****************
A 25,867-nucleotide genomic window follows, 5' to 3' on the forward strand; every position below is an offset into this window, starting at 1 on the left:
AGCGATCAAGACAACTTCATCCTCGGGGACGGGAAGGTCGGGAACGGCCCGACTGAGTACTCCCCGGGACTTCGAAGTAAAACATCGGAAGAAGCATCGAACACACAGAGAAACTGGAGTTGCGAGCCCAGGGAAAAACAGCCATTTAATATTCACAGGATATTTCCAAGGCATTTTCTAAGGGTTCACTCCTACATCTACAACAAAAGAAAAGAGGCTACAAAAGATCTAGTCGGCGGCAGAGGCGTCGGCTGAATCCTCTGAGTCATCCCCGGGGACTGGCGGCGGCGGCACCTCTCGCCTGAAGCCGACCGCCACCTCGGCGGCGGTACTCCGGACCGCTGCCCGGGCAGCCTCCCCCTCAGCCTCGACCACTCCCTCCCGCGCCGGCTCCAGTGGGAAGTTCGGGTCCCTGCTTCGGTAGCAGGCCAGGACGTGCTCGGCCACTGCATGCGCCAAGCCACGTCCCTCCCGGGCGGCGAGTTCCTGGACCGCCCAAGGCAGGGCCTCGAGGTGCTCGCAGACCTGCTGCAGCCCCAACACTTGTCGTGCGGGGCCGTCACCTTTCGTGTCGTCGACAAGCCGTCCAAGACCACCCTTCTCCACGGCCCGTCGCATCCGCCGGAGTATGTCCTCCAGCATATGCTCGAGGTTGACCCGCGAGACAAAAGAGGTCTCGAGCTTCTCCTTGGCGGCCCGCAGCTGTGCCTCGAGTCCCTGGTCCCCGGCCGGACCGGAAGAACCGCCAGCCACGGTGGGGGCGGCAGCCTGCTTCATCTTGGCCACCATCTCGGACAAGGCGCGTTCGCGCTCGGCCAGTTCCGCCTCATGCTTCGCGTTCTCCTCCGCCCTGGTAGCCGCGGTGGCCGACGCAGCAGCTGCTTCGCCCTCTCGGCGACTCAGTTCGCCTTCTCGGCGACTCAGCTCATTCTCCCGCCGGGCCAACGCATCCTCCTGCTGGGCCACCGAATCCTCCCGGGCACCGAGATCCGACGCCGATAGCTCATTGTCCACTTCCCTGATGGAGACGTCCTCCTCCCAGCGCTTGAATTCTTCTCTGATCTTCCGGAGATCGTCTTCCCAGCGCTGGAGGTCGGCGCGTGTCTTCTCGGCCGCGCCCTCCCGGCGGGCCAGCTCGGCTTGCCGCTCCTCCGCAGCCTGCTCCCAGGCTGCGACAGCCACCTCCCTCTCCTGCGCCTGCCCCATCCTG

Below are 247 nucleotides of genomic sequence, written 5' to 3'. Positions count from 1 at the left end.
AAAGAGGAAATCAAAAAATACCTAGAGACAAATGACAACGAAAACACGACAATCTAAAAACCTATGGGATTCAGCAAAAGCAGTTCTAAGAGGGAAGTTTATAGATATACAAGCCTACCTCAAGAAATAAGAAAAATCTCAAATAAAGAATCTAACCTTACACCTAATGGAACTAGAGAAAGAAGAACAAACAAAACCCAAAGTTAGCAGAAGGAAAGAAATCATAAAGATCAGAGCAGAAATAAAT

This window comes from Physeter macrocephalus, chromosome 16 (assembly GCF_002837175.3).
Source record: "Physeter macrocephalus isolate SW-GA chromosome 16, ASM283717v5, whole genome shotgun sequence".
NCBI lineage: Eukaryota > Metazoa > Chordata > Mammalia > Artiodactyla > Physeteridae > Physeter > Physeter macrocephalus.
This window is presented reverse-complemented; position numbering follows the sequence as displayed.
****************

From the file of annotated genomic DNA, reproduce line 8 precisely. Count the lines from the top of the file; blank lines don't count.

This window is presented reverse-complemented; position numbering follows the sequence as displayed.